Analysis of the Effectiveness of the Occupational Safety and Health Policy in three Industries in Trinidad and Tobago

Mark Allen, Robert Dibie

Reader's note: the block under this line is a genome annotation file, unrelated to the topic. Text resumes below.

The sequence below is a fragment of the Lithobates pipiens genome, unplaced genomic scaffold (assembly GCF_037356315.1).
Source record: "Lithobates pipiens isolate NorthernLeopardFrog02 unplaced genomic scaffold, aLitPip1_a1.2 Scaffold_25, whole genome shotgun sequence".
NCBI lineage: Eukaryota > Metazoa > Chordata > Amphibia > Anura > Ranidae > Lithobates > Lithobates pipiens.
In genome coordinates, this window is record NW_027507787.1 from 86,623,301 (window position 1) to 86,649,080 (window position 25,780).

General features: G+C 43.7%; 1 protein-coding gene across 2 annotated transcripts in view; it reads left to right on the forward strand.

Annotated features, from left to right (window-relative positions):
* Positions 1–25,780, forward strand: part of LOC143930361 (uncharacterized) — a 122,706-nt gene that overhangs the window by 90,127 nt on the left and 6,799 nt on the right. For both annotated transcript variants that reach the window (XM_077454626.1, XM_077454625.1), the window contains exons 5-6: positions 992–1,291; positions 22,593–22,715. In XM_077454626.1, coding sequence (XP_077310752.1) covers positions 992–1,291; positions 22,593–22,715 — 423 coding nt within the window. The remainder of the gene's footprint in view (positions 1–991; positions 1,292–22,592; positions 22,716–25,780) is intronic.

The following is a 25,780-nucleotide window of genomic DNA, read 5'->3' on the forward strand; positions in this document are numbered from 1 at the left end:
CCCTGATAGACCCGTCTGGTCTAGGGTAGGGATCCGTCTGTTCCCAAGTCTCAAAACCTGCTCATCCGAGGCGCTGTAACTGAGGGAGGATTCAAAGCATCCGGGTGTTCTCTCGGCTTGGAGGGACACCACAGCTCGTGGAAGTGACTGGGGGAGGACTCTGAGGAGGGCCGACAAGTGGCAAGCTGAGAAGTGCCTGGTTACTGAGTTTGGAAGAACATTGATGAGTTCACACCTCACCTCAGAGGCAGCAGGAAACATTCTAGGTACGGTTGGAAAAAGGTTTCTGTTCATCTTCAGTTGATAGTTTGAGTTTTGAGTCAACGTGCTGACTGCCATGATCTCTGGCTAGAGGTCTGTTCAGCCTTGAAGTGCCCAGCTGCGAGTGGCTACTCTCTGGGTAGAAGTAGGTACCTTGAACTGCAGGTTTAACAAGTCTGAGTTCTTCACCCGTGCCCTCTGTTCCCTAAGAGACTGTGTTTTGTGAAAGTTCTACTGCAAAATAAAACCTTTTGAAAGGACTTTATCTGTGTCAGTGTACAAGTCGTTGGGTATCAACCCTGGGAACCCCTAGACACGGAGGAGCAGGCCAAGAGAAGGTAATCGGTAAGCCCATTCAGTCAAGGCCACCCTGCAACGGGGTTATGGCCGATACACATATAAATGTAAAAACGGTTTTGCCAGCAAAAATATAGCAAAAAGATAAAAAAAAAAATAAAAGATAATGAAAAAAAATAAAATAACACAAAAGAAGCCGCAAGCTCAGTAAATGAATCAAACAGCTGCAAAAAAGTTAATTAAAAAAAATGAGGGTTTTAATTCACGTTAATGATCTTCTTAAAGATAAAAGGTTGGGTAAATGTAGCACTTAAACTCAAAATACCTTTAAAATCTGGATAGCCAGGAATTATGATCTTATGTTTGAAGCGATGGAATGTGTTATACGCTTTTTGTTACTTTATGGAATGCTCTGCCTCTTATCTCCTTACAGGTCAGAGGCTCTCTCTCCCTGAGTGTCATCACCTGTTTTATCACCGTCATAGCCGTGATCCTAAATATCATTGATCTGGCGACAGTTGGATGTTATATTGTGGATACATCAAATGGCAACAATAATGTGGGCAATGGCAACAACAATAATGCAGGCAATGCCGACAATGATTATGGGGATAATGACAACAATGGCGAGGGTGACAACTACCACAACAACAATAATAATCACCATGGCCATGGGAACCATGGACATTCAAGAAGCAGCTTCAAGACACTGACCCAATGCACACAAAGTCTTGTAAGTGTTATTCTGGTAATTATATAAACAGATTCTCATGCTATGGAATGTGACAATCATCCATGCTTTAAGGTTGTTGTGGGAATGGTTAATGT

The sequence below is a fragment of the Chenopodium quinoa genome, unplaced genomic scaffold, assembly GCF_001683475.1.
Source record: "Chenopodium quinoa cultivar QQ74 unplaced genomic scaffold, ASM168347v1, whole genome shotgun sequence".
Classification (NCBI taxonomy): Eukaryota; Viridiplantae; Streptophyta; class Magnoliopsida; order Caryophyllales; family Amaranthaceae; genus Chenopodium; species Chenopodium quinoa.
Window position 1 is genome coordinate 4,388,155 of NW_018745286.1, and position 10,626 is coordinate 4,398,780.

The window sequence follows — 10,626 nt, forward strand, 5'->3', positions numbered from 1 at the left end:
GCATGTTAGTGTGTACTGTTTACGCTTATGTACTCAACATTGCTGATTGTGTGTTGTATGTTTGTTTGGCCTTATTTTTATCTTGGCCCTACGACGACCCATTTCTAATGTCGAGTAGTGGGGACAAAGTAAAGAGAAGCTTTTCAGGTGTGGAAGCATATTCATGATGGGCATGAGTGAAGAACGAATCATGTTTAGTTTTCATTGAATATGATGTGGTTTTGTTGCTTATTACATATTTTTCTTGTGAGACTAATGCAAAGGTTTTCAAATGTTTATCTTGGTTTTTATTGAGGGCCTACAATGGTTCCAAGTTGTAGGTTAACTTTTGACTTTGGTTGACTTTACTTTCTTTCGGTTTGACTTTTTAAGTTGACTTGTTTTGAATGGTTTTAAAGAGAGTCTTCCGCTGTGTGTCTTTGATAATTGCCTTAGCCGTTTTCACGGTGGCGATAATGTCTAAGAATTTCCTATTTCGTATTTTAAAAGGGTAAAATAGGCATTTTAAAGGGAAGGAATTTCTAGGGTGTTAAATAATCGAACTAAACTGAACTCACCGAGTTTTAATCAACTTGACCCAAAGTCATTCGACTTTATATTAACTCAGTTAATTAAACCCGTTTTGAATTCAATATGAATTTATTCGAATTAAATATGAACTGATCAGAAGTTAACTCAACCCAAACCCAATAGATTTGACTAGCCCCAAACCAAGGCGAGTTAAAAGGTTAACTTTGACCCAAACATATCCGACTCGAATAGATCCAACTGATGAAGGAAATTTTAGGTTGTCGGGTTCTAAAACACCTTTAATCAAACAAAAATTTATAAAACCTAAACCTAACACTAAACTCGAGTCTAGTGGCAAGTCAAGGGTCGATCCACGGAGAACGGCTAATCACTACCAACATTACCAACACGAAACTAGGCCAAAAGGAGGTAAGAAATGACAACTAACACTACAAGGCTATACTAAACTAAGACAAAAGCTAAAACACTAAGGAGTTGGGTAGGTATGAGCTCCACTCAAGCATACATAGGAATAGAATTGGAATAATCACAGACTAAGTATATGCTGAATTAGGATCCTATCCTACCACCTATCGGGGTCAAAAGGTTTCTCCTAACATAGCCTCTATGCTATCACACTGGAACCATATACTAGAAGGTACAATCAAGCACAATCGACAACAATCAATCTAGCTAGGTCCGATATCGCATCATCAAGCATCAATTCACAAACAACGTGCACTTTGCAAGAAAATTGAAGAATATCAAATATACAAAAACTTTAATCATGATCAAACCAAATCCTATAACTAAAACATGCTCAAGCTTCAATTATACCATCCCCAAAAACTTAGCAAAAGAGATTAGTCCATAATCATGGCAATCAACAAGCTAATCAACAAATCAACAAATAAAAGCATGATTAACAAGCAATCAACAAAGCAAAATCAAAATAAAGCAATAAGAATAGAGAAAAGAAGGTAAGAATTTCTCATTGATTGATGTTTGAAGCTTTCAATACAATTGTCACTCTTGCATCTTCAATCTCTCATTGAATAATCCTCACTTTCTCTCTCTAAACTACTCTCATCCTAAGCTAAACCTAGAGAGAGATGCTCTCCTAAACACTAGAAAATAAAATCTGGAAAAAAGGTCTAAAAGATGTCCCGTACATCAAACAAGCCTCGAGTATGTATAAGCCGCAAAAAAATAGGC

This paper investigates the effectiveness of the occupational safety and health (OSH) policy in the construction, manufacturing, and petrochemical industries in Trinidad and Tobago since it was enacted in 2006 up until 2017. Existing literature copiously reports on the degraded levels of occupational safety and health (OSH) in developing countries and recommends the adoption of integrated approaches to workers’ health protection. Although this assertion may be correct for some Caribbean countries it might not be true for all. This paper argues that inadequate enforcement of the OSH policy, oversight, and accountability strongly suggests that the Government of Trinidad and Tobago is not serious about its OSH policy. The data for this paper were derived through interviews and questionnaire research instruments. The result of the research found that there has been limited gains and few positive policy outcomes. This is because the OSH Agency does not pursue a coordinated policy implementation initiative, and this shortcoming has contributed negatively to the underlying and persistent absence of employers’ commitment to complying with the national OSH policy. It is prudent and urgent that a re-energized and creative approach to policy implementation be adopted, and that essential tools, resources, strategic direction and executive oversight are provided to ensure sustenance and success of this important change-management process.

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